Because most newspapers are written at about a 7th-grade reading level. That's the reading level of standard informal American English. Anything higher than that is most likely inappropriate for corporate use (though obviously not for academic reading or medical/technical materials).
Anyway 7-8 is the target; I've not really seen a lot of stuff get produced in my work that is actually that low. It's usually more like 9-11. What we really have to watch for is the percentage of sentences using passive voice.
I know that in the protocols for our clinical research studies, the informed consent form (which attempts to explain the study rationale, and its potential risks and benefits to participating patients) is supposed to be written at an 8th grade reading level. Anything fancier, and you couldn't be sure that all patients would have understood the risk adequately.
(Actually, having the patient understand the risks adequately is an impossible goal - nobody ever really does, and there is usually far too much anxiety and emotion floating around, particularly with seriously ill subjects. Plus humans are very bad at assessing risk anyway - our brains aren't wired for it. You'll get different enrolment rates if you say:
the data to date suggest 1 of 4 people receiving this treatment will die
the data to date suggest 3 of 4 people receiving this treatment will survive
though, obviously, both describe identical scenarios)
Isn't there something strange about the fact that virtually everyone in America today is expected to complete high school, and yet newspapers, corporate documents, and other kinds of document don't expect people to be able to read above an eighth-grade level. I certainly approve of the kinds of protocols sionnach mentions, where one wants to be sure the patient understands what is going on. But generally I think the American media do far too much "talking down" to the public. The result is that when someone displays the least erudition or even the ability to speak articulately and knowledgeably on a subject he or she is accused of "elitism". What's wrong with expecting people to use a dictionary if they don't know a word? Isn't that more respectful than assuming they won't understand a twelfth-grade-level text?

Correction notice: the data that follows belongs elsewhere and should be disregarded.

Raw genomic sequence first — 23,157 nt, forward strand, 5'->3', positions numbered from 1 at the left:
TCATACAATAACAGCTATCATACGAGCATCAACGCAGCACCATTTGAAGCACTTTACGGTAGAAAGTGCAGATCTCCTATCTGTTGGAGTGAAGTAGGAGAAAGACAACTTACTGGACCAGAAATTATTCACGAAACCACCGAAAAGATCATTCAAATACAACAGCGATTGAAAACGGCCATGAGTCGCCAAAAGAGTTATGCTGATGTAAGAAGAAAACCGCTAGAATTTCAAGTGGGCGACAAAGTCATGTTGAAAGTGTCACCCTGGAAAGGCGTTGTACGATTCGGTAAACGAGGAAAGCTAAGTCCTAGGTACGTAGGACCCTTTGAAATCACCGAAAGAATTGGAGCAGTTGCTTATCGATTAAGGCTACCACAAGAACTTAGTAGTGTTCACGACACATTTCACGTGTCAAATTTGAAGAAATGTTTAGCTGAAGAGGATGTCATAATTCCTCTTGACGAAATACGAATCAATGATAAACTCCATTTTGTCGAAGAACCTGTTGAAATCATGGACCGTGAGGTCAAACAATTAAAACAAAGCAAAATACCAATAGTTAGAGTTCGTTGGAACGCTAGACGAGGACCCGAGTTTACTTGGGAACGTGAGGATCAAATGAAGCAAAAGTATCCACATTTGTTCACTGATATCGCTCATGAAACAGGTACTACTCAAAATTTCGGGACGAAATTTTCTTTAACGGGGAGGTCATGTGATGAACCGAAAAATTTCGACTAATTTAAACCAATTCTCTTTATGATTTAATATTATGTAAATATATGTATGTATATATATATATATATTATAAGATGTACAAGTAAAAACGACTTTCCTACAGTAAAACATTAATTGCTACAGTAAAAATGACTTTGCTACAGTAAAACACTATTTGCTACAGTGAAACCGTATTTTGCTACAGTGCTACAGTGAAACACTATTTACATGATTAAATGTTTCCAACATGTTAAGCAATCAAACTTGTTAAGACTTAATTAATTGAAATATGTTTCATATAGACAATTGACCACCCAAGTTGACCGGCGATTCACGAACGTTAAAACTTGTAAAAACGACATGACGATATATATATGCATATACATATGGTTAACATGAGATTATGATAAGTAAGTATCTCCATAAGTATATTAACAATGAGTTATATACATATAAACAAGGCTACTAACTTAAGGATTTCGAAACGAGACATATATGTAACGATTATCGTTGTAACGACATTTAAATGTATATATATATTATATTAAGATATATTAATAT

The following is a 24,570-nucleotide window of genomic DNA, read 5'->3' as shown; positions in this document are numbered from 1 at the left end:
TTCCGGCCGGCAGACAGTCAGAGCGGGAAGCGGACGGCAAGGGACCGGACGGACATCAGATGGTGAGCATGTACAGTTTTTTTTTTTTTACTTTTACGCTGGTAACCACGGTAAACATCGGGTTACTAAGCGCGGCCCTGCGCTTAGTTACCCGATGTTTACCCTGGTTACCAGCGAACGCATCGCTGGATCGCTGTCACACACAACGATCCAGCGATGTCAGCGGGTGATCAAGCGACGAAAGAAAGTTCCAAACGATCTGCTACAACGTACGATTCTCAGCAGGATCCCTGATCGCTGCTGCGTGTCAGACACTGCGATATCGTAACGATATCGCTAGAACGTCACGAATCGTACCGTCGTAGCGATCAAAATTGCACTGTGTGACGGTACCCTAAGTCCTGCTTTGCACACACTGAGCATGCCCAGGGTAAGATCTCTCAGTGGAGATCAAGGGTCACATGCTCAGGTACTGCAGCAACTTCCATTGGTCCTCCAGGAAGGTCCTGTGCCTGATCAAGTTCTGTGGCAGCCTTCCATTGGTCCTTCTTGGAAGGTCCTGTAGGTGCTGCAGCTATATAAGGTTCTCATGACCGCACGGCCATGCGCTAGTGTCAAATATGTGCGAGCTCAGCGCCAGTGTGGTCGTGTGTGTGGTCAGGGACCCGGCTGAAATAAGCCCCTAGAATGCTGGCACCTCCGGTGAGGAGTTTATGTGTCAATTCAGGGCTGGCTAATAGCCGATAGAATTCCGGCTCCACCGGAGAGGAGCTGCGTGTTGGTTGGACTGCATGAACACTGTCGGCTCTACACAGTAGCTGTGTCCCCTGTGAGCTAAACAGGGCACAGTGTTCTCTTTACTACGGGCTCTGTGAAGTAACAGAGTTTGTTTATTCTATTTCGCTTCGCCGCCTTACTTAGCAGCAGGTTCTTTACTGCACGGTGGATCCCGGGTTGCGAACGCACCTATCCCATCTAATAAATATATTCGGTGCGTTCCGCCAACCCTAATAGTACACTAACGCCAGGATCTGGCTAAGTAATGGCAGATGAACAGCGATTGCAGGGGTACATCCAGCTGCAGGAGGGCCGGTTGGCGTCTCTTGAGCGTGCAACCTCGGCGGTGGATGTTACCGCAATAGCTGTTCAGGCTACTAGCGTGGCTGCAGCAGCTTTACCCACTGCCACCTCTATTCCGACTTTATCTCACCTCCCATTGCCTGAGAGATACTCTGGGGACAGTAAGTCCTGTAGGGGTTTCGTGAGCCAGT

Rolig, I have no real answer for your question except a couple of thoughts that might apply. And I don't mean to sound argumentative, so I hope you (and anyone else) won't take offense.
1) The American penchant for irritation with perceived "elitism" has a long and ... I was going to say "glorious" but let's face it, it's more like "violent"... history. We are a nation of people who wish we were tough frontiersmen (and -women) who "ain't got no use for book-larnin'." (I coined that phrase. You're welcome.) We pride ourselves on being tough, strong, resourceful, inventive, profitable... Not necessarily on being brainiacs.
2) Not everyone does complete high school.
3) Not everyone who completes high school can read.
4) Of those who complete high school and can read, many do not see reading (even something as simple as a newspaper) to be a fruitful or interesting hobby, or worth their time. (I could give you a recent, startling example from my own life, but it would probably bore you.)
Consequently, things like newspapers, forms, and tax instructions are to be written at an "average" reading level to ensure maximum understanding.
This is not to say that more erudite materials are not available to those who want them. But for the purposes mentioned on this page, you want the maximum number of people to understand. And for that you use an "average" reading level.
I don't see anything particularly harmful about this practice. In fact I find it egalitarian and, in that sense, quite American.
c_b: As a great-great, etc. granddaughter of a DAR, I know exactly what you are saying. Americans are 'git down to business' kind of people. Always were. And to those who came after, you're welcome.
As a 21st century mother of two children, I also know what you are saying. We read to our children from the time they were still wet behind the ears until they kicked us out of their beds at "reading-time" (about 12 or 13 years old *sniff*). I always was a BIG reader, my husband, 'meh.' Our kids have soooo many more distractions (not that it's all a bad thing...especially girls' sports) than we had, it's not surprising that they don't read as much as some of us older (gulp) folks do. But I firmly believe that they WILL -- IF we keep the books around, talk about the books, refer to the books, love the books...etc.